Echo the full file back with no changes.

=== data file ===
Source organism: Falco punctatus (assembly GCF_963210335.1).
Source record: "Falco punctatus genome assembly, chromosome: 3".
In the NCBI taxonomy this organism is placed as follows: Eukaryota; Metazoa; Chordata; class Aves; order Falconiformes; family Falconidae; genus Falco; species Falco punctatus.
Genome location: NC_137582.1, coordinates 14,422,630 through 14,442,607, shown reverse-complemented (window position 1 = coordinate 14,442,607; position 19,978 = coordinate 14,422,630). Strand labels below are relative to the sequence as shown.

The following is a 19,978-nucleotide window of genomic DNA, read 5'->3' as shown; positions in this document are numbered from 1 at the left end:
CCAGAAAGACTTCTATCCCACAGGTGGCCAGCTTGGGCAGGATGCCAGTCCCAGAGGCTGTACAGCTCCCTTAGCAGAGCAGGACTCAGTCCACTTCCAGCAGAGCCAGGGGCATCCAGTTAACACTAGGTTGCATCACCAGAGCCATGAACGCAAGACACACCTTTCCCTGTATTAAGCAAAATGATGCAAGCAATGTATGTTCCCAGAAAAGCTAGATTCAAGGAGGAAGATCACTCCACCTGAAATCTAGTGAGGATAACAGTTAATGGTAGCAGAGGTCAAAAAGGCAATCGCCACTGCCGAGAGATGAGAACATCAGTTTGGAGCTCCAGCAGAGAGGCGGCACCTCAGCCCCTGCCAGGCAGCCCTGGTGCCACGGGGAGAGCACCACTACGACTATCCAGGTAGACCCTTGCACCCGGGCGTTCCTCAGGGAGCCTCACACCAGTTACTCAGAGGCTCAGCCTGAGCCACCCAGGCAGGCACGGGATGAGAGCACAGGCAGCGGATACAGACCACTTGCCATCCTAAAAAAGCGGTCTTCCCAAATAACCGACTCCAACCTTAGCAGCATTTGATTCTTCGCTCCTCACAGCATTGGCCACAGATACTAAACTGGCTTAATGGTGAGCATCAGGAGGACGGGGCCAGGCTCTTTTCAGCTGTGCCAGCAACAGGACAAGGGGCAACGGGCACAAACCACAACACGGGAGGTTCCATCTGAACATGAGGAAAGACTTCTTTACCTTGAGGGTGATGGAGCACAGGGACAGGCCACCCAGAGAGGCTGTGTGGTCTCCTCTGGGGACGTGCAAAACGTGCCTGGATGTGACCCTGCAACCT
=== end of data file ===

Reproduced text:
Source organism: Falco punctatus (assembly GCF_963210335.1).
Source record: "Falco punctatus genome assembly, chromosome: 3".
In the NCBI taxonomy this organism is placed as follows: Eukaryota; Metazoa; Chordata; class Aves; order Falconiformes; family Falconidae; genus Falco; species Falco punctatus.
Genome location: NC_137582.1, coordinates 14,422,630 through 14,442,607, shown reverse-complemented (window position 1 = coordinate 14,442,607; position 19,978 = coordinate 14,422,630). Strand labels below are relative to the sequence as shown.

The following is a 19,978-nucleotide window of genomic DNA, read 5'->3' as shown; positions in this document are numbered from 1 at the left end:
CCAGAAAGACTTCTATCCCACAGGTGGCCAGCTTGGGCAGGATGCCAGTCCCAGAGGCTGTACAGCTCCCTTAGCAGAGCAGGACTCAGTCCACTTCCAGCAGAGCCAGGGGCATCCAGTTAACACTAGGTTGCATCACCAGAGCCATGAACGCAAGACACACCTTTCCCTGTATTAAGCAAAATGATGCAAGCAATGTATGTTCCCAGAAAAGCTAGATTCAAGGAGGAAGATCACTCCACCTGAAATCTAGTGAGGATAACAGTTAATGGTAGCAGAGGTCAAAAAGGCAATCGCCACTGCCGAGAGATGAGAACATCAGTTTGGAGCTCCAGCAGAGAGGCGGCACCTCAGCCCCTGCCAGGCAGCCCTGGTGCCACGGGGAGAGCACCACTACGACTATCCAGGTAGACCCTTGCACCCGGGCGTTCCTCAGGGAGCCTCACACCAGTTACTCAGAGGCTCAGCCTGAGCCACCCAGGCAGGCACGGGATGAGAGCACAGGCAGCGGATACAGACCACTTGCCATCCTAAAAAAGCGGTCTTCCCAAATAACCGACTCCAACCTTAGCAGCATTTGATTCTTCGCTCCTCACAGCATTGGCCACAGATACTAAACTGGCTTAATGGTGAGCATCAGGAGGACGGGGCCAGGCTCTTTTCAGCTGTGCCAGCAACAGGACAAGGGGCAACGGGCACAAACCACAACACGGGAGGTTCCATCTGAACATGAGGAAAGACTTCTTTACCTTGAGGGTGATGGAGCACAGGGACAGGCCACCCAGAGAGGCTGTGTGGTCTCCTCTGGGGACGTGCAAAACGTGCCTGGATGTGACCCTGCAACCT